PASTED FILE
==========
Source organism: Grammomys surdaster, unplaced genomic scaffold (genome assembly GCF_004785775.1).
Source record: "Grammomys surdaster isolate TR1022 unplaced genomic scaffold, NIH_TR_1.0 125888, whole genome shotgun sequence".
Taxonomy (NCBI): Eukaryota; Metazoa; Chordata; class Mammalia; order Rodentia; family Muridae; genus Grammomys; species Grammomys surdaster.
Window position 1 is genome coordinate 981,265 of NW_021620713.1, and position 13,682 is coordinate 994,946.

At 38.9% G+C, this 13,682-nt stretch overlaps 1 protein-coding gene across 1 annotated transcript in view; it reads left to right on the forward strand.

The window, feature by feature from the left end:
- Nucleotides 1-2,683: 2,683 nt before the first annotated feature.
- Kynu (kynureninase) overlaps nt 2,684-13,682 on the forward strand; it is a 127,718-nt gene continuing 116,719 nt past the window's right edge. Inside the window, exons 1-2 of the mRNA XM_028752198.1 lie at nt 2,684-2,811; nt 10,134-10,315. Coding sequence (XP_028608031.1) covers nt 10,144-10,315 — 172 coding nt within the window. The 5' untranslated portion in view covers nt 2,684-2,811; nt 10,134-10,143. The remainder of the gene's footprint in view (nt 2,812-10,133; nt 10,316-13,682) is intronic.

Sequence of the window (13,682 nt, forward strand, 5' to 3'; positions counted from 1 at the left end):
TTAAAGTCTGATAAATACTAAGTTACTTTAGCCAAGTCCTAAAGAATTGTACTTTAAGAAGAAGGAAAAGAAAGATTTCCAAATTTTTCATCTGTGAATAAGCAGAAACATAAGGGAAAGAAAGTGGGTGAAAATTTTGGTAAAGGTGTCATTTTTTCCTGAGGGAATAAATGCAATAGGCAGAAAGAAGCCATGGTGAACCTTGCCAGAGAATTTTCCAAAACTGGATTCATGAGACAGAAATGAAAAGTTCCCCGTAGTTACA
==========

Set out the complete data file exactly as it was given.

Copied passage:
Source organism: Grammomys surdaster, unplaced genomic scaffold (genome assembly GCF_004785775.1).
Source record: "Grammomys surdaster isolate TR1022 unplaced genomic scaffold, NIH_TR_1.0 125888, whole genome shotgun sequence".
Taxonomy (NCBI): Eukaryota; Metazoa; Chordata; class Mammalia; order Rodentia; family Muridae; genus Grammomys; species Grammomys surdaster.
Window position 1 is genome coordinate 981,265 of NW_021620713.1, and position 13,682 is coordinate 994,946.

At 38.9% G+C, this 13,682-nt stretch overlaps 1 protein-coding gene across 1 annotated transcript in view; it reads left to right on the forward strand.

The window, feature by feature from the left end:
- Nucleotides 1-2,683: 2,683 nt before the first annotated feature.
- Kynu (kynureninase) overlaps nt 2,684-13,682 on the forward strand; it is a 127,718-nt gene continuing 116,719 nt past the window's right edge. Inside the window, exons 1-2 of the mRNA XM_028752198.1 lie at nt 2,684-2,811; nt 10,134-10,315. Coding sequence (XP_028608031.1) covers nt 10,144-10,315 — 172 coding nt within the window. The 5' untranslated portion in view covers nt 2,684-2,811; nt 10,134-10,143. The remainder of the gene's footprint in view (nt 2,812-10,133; nt 10,316-13,682) is intronic.

Sequence of the window (13,682 nt, forward strand, 5' to 3'; positions counted from 1 at the left end):
TTAAAGTCTGATAAATACTAAGTTACTTTAGCCAAGTCCTAAAGAATTGTACTTTAAGAAGAAGGAAAAGAAAGATTTCCAAATTTTTCATCTGTGAATAAGCAGAAACATAAGGGAAAGAAAGTGGGTGAAAATTTTGGTAAAGGTGTCATTTTTTCCTGAGGGAATAAATGCAATAGGCAGAAAGAAGCCATGGTGAACCTTGCCAGAGAATTTTCCAAAACTGGATTCATGAGACAGAAATGAAAAGTTCCCCGTAGTTACA